Chef Wolfgang Puck on catering Paris Hilton’s wedding: ‘Paris Hilton loves caviar’

  • Oops!
    Something went wrong.
    Please try again later.

Chef & Restaurateur Wolfgang Puck joins Yahoo Finance’s Alexis Christoforous and Karina Mitchell to discuss his difficulty finding restaurant workers, the state of the restaurant industry, catering Paris Hilton's wedding, and what he's serving for Thanksgiving.

Video Transcript


- Welcome back, everybody. Fresh off catering Paris Hilton's lavish wedding, famed chef and restaurateur Wolfgang Puck is joining us now to talk about a cornucopia of things, from the restaurant industry's recovering to his Thanksgiving menu. Wolfgang, always great to see you. The last time we spoke-- it was back in June-- you and I talked about how you were having trouble finding employees, even though some of your waiters make six-figure salaries. Has that gotten any better, Wolfgang?

WOLFGANG PUCK: You know, it has gotten much better for the front of their house-- for the waiters, busboys, bartenders, and so forth. But it's still difficult in the kitchen, because the salaries are not really equal. You know, you have a waiter who can make six figures, and you have a line cook who stands behind the hot stove, and he makes, you know, maybe 2/3 of that or less.

So I really believe sooner or later, we have to do something-- have service inclusive, or share the tips, and so forth. I think that the front of the house is pretty well-staffed now, but the back of the house is still difficult.

- Well, sir, I want to turn to that wedding that my colleague just mentioned. You were involved in Paris Hilton's wedding, of course.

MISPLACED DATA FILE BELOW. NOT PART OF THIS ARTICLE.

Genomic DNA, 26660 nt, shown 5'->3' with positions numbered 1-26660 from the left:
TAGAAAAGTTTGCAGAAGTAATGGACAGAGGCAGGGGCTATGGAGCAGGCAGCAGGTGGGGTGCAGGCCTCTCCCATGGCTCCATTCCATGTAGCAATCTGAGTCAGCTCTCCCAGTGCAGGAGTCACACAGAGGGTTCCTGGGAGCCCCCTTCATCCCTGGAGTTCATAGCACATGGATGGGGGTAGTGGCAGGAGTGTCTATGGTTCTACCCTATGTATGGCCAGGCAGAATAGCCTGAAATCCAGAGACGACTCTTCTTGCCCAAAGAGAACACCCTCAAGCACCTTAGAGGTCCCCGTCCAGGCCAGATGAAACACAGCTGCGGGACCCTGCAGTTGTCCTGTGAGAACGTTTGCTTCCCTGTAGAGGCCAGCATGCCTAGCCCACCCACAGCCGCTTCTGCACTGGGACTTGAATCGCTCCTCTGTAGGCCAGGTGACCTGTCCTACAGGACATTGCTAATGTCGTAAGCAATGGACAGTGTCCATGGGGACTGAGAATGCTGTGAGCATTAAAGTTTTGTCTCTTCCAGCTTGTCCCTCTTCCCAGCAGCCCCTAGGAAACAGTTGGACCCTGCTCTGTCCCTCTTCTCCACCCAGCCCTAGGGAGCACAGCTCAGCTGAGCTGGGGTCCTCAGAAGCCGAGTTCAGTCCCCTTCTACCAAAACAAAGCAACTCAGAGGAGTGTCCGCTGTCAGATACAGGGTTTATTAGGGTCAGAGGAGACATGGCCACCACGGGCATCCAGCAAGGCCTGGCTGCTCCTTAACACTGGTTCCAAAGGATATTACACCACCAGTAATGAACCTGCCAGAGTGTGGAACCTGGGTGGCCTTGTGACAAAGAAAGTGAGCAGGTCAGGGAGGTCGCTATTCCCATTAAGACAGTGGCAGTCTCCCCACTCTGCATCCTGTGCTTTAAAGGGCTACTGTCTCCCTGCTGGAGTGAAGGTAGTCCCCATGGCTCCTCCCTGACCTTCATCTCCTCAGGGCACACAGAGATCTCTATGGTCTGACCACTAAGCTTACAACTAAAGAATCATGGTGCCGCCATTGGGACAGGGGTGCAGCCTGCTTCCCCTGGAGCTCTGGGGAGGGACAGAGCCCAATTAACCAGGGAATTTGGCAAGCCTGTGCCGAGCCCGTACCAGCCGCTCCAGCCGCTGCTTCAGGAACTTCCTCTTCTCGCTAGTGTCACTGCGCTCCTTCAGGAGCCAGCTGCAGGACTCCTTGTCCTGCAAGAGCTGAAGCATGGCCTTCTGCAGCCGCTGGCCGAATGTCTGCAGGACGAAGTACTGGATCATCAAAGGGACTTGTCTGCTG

- A friend of mine was also involved in planning that wedding. I just want to know, how much more did it cost you as far as putting together that menu and the staff at a time when, you know, the cost of everything from chocolate, to chicken, to beef is going up, and, of course, labor costs are higher? So how much more do you think you had to put as far as input costs this year?

WOLFGANG PUCK: I believe it cost us probably 20% more, you know, for the whole menu, to look how we can really balance the menu better. But I think, you know, everything has gotten up. Every truck driver gets more money. The warehouse people get more money. The fishermen get more money. So, obviously, all the prices are getting higher all the time.

And you know, we had a duo of fish and meat for the wedding, so I think it was pretty expensive. But then, we had the salad and the pasta course. The pasta course, OK, was labor-intensive, but not-- the food cost wasn't so high. So it's really engineering the menu in the right way that we can survive, that we don't have to charge, really, that much more for a customer. If not, they're going to say, what happened to you, Wolfgang? A year ago, we paid that much for a party, and now, we are paying 40% more. So we have to be careful with the prices.

- All right, we're all a little curious. Pasta was on the menu. OK, tell us something else, something decadent and lavish that was on that Paris Hilton menu, Wolfgang.

WOLFGANG PUCK: Well, Paris Hilton loves caviar, so we had a whole caviar station out there. And we had all these amazing appetizers, like the thon tartare, you know, the tuna tartare in the miso cones. We had amazing potstickers. We had great spring rolls. So we had a lot of little appetizers first, and then, when they sat down, we actually had a salad of jam lettuces. And then we had a tortellini with truffles on it at the same time. So it didn't last too long, because there are 280 people, and it's difficult to clean up and serve them again.

So we served them the salad and the tortellini at the same time, the tortellini with truffles. Obviously, truffles are very expensive. So at the end, it was all good. They loved it. And I know Kathy and Ricky Hilton, and Paris also, since she was maybe three years old, or two years old. So it's like part of our family.

- Haha, awesome. That's amazing. It's a busy time of year for you, sir, right the holiday season?


- Where high-end restaurants like yourselves are going all out to take in reservations. What are you seeing this year? And then, I just want to know more broadly, what is your recipe for economic success moving into next year? What do restaurants have to do to adapt to this new environment?